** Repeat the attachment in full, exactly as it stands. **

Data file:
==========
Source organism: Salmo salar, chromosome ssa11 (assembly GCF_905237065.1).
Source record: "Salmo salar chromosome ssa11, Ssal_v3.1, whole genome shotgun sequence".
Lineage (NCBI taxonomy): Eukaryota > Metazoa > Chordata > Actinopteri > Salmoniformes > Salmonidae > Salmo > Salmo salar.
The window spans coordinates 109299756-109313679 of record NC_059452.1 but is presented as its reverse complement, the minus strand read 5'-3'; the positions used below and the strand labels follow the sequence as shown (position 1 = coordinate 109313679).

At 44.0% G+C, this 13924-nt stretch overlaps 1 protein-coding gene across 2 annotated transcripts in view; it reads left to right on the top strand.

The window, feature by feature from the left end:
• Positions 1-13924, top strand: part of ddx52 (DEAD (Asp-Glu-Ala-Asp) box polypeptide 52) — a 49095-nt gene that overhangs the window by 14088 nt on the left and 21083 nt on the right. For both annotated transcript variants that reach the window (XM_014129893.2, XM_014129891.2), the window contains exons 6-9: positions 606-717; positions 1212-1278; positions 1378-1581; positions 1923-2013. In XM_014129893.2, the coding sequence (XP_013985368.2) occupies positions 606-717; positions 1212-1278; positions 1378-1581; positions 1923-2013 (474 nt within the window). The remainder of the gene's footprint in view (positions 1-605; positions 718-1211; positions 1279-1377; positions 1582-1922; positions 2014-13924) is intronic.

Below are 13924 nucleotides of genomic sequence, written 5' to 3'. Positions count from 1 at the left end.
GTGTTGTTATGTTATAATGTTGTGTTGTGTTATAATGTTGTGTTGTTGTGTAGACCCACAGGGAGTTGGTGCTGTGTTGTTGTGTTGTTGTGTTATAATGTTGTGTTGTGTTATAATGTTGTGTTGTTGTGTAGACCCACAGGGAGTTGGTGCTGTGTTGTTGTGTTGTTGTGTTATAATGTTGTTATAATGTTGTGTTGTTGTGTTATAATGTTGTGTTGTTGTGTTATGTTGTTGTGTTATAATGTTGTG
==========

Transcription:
Source organism: Salmo salar, chromosome ssa11 (assembly GCF_905237065.1).
Source record: "Salmo salar chromosome ssa11, Ssal_v3.1, whole genome shotgun sequence".
Lineage (NCBI taxonomy): Eukaryota > Metazoa > Chordata > Actinopteri > Salmoniformes > Salmonidae > Salmo > Salmo salar.
The window spans coordinates 109299756-109313679 of record NC_059452.1 but is presented as its reverse complement, the minus strand read 5'-3'; the positions used below and the strand labels follow the sequence as shown (position 1 = coordinate 109313679).

At 44.0% G+C, this 13924-nt stretch overlaps 1 protein-coding gene across 2 annotated transcripts in view; it reads left to right on the top strand.

The window, feature by feature from the left end:
• Positions 1-13924, top strand: part of ddx52 (DEAD (Asp-Glu-Ala-Asp) box polypeptide 52) — a 49095-nt gene that overhangs the window by 14088 nt on the left and 21083 nt on the right. For both annotated transcript variants that reach the window (XM_014129893.2, XM_014129891.2), the window contains exons 6-9: positions 606-717; positions 1212-1278; positions 1378-1581; positions 1923-2013. In XM_014129893.2, the coding sequence (XP_013985368.2) occupies positions 606-717; positions 1212-1278; positions 1378-1581; positions 1923-2013 (474 nt within the window). The remainder of the gene's footprint in view (positions 1-605; positions 718-1211; positions 1279-1377; positions 1582-1922; positions 2014-13924) is intronic.

Below are 13924 nucleotides of genomic sequence, written 5' to 3'. Positions count from 1 at the left end.
GTGTTGTTATGTTATAATGTTGTGTTGTGTTATAATGTTGTGTTGTTGTGTAGACCCACAGGGAGTTGGTGCTGTGTTGTTGTGTTGTTGTGTTATAATGTTGTGTTGTGTTATAATGTTGTGTTGTTGTGTAGACCCACAGGGAGTTGGTGCTGTGTTGTTGTGTTGTTGTGTTATAATGTTGTTATAATGTTGTGTTGTTGTGTTATAATGTTGTGTTGTTGTGTTATGTTGTTGTGTTATAATGTTGTG